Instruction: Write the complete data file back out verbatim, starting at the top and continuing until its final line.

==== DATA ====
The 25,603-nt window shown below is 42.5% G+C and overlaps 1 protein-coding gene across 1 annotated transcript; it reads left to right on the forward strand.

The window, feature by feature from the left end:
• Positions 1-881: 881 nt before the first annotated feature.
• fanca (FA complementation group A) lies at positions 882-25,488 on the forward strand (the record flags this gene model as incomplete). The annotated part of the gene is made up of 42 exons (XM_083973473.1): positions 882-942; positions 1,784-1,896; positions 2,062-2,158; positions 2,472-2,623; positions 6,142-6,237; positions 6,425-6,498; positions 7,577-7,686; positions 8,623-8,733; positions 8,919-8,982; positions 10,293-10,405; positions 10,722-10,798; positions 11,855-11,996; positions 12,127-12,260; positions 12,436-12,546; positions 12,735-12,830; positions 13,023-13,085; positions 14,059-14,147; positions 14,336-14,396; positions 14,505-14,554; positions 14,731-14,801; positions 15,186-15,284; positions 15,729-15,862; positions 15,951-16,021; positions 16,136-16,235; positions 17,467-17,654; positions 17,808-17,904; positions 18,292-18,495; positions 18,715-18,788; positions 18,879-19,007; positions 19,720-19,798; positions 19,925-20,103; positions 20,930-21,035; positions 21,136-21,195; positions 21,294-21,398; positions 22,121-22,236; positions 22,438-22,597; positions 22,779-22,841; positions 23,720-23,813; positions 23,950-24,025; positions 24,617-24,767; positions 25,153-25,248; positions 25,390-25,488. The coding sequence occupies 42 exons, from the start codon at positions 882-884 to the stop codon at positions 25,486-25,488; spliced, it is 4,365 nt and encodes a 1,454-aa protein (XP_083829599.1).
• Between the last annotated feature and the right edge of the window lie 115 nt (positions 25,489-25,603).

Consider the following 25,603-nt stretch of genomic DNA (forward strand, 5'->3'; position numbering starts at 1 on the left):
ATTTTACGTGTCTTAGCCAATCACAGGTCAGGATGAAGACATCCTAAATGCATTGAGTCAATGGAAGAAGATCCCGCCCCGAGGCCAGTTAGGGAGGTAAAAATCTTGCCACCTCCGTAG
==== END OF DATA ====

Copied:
The 25,603-nt window shown below is 42.5% G+C and overlaps 1 protein-coding gene across 1 annotated transcript; it reads left to right on the forward strand.

The window, feature by feature from the left end:
• Positions 1-881: 881 nt before the first annotated feature.
• fanca (FA complementation group A) lies at positions 882-25,488 on the forward strand (the record flags this gene model as incomplete). The annotated part of the gene is made up of 42 exons (XM_083973473.1): positions 882-942; positions 1,784-1,896; positions 2,062-2,158; positions 2,472-2,623; positions 6,142-6,237; positions 6,425-6,498; positions 7,577-7,686; positions 8,623-8,733; positions 8,919-8,982; positions 10,293-10,405; positions 10,722-10,798; positions 11,855-11,996; positions 12,127-12,260; positions 12,436-12,546; positions 12,735-12,830; positions 13,023-13,085; positions 14,059-14,147; positions 14,336-14,396; positions 14,505-14,554; positions 14,731-14,801; positions 15,186-15,284; positions 15,729-15,862; positions 15,951-16,021; positions 16,136-16,235; positions 17,467-17,654; positions 17,808-17,904; positions 18,292-18,495; positions 18,715-18,788; positions 18,879-19,007; positions 19,720-19,798; positions 19,925-20,103; positions 20,930-21,035; positions 21,136-21,195; positions 21,294-21,398; positions 22,121-22,236; positions 22,438-22,597; positions 22,779-22,841; positions 23,720-23,813; positions 23,950-24,025; positions 24,617-24,767; positions 25,153-25,248; positions 25,390-25,488. The coding sequence occupies 42 exons, from the start codon at positions 882-884 to the stop codon at positions 25,486-25,488; spliced, it is 4,365 nt and encodes a 1,454-aa protein (XP_083829599.1).
• Between the last annotated feature and the right edge of the window lie 115 nt (positions 25,489-25,603).

Consider the following 25,603-nt stretch of genomic DNA (forward strand, 5'->3'; position numbering starts at 1 on the left):
ATTTTACGTGTCTTAGCCAATCACAGGTCAGGATGAAGACATCCTAAATGCATTGAGTCAATGGAAGAAGATCCCGCCCCGAGGCCAGTTAGGGAGGTAAAAATCTTGCCACCTCCGTAG